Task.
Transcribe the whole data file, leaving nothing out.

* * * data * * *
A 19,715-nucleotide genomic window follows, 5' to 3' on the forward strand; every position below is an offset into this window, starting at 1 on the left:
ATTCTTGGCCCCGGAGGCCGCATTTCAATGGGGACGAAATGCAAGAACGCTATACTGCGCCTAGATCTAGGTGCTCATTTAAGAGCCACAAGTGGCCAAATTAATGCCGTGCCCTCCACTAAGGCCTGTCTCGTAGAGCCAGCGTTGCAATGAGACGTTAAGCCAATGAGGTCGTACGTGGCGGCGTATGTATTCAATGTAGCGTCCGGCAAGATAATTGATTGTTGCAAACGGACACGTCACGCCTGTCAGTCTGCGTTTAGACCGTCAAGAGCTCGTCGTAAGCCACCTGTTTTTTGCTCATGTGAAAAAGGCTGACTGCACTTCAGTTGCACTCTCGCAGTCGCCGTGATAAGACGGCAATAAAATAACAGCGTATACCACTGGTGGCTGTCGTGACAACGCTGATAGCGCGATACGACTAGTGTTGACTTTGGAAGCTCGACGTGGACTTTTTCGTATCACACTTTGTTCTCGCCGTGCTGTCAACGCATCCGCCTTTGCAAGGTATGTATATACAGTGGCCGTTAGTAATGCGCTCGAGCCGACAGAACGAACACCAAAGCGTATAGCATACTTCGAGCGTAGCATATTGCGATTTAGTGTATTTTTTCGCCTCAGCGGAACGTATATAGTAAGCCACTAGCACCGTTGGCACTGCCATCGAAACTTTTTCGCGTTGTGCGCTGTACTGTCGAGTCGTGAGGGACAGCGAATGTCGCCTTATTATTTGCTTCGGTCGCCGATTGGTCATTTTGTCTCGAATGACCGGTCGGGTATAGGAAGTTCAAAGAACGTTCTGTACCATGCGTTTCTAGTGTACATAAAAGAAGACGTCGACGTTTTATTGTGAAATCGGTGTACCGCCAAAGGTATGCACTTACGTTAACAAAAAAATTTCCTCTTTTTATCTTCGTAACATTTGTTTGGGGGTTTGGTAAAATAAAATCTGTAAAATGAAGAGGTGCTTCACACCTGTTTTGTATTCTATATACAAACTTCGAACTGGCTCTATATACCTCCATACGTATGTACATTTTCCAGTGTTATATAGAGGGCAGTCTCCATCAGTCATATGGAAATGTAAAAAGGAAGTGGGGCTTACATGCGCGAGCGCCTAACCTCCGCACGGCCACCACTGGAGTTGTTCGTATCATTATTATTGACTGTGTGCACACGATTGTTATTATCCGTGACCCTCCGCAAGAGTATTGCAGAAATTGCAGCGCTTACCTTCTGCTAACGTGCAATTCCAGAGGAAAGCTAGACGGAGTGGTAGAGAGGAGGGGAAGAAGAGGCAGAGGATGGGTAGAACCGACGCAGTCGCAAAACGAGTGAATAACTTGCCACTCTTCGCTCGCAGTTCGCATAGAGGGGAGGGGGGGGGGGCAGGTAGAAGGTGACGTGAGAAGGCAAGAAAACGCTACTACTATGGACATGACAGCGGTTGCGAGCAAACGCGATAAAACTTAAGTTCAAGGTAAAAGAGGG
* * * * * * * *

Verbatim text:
A 19,715-nucleotide genomic window follows, 5' to 3' on the forward strand; every position below is an offset into this window, starting at 1 on the left:
ATTCTTGGCCCCGGAGGCCGCATTTCAATGGGGACGAAATGCAAGAACGCTATACTGCGCCTAGATCTAGGTGCTCATTTAAGAGCCACAAGTGGCCAAATTAATGCCGTGCCCTCCACTAAGGCCTGTCTCGTAGAGCCAGCGTTGCAATGAGACGTTAAGCCAATGAGGTCGTACGTGGCGGCGTATGTATTCAATGTAGCGTCCGGCAAGATAATTGATTGTTGCAAACGGACACGTCACGCCTGTCAGTCTGCGTTTAGACCGTCAAGAGCTCGTCGTAAGCCACCTGTTTTTTGCTCATGTGAAAAAGGCTGACTGCACTTCAGTTGCACTCTCGCAGTCGCCGTGATAAGACGGCAATAAAATAACAGCGTATACCACTGGTGGCTGTCGTGACAACGCTGATAGCGCGATACGACTAGTGTTGACTTTGGAAGCTCGACGTGGACTTTTTCGTATCACACTTTGTTCTCGCCGTGCTGTCAACGCATCCGCCTTTGCAAGGTATGTATATACAGTGGCCGTTAGTAATGCGCTCGAGCCGACAGAACGAACACCAAAGCGTATAGCATACTTCGAGCGTAGCATATTGCGATTTAGTGTATTTTTTCGCCTCAGCGGAACGTATATAGTAAGCCACTAGCACCGTTGGCACTGCCATCGAAACTTTTTCGCGTTGTGCGCTGTACTGTCGAGTCGTGAGGGACAGCGAATGTCGCCTTATTATTTGCTTCGGTCGCCGATTGGTCATTTTGTCTCGAATGACCGGTCGGGTATAGGAAGTTCAAAGAACGTTCTGTACCATGCGTTTCTAGTGTACATAAAAGAAGACGTCGACGTTTTATTGTGAAATCGGTGTACCGCCAAAGGTATGCACTTACGTTAACAAAAAAATTTCCTCTTTTTATCTTCGTAACATTTGTTTGGGGGTTTGGTAAAATAAAATCTGTAAAATGAAGAGGTGCTTCACACCTGTTTTGTATTCTATATACAAACTTCGAACTGGCTCTATATACCTCCATACGTATGTACATTTTCCAGTGTTATATAGAGGGCAGTCTCCATCAGTCATATGGAAATGTAAAAAGGAAGTGGGGCTTACATGCGCGAGCGCCTAACCTCCGCACGGCCACCACTGGAGTTGTTCGTATCATTATTATTGACTGTGTGCACACGATTGTTATTATCCGTGACCCTCCGCAAGAGTATTGCAGAAATTGCAGCGCTTACCTTCTGCTAACGTGCAATTCCAGAGGAAAGCTAGACGGAGTGGTAGAGAGGAGGGGAAGAAGAGGCAGAGGATGGGTAGAACCGACGCAGTCGCAAAACGAGTGAATAACTTGCCACTCTTCGCTCGCAGTTCGCATAGAGGGGAGGGGGGGGGGGCAGGTAGAAGGTGACGTGAGAAGGCAAGAAAACGCTACTACTATGGACATGACAGCGGTTGCGAGCAAACGCGATAAAACTTAAGTTCAAGGTAAAAGAGGG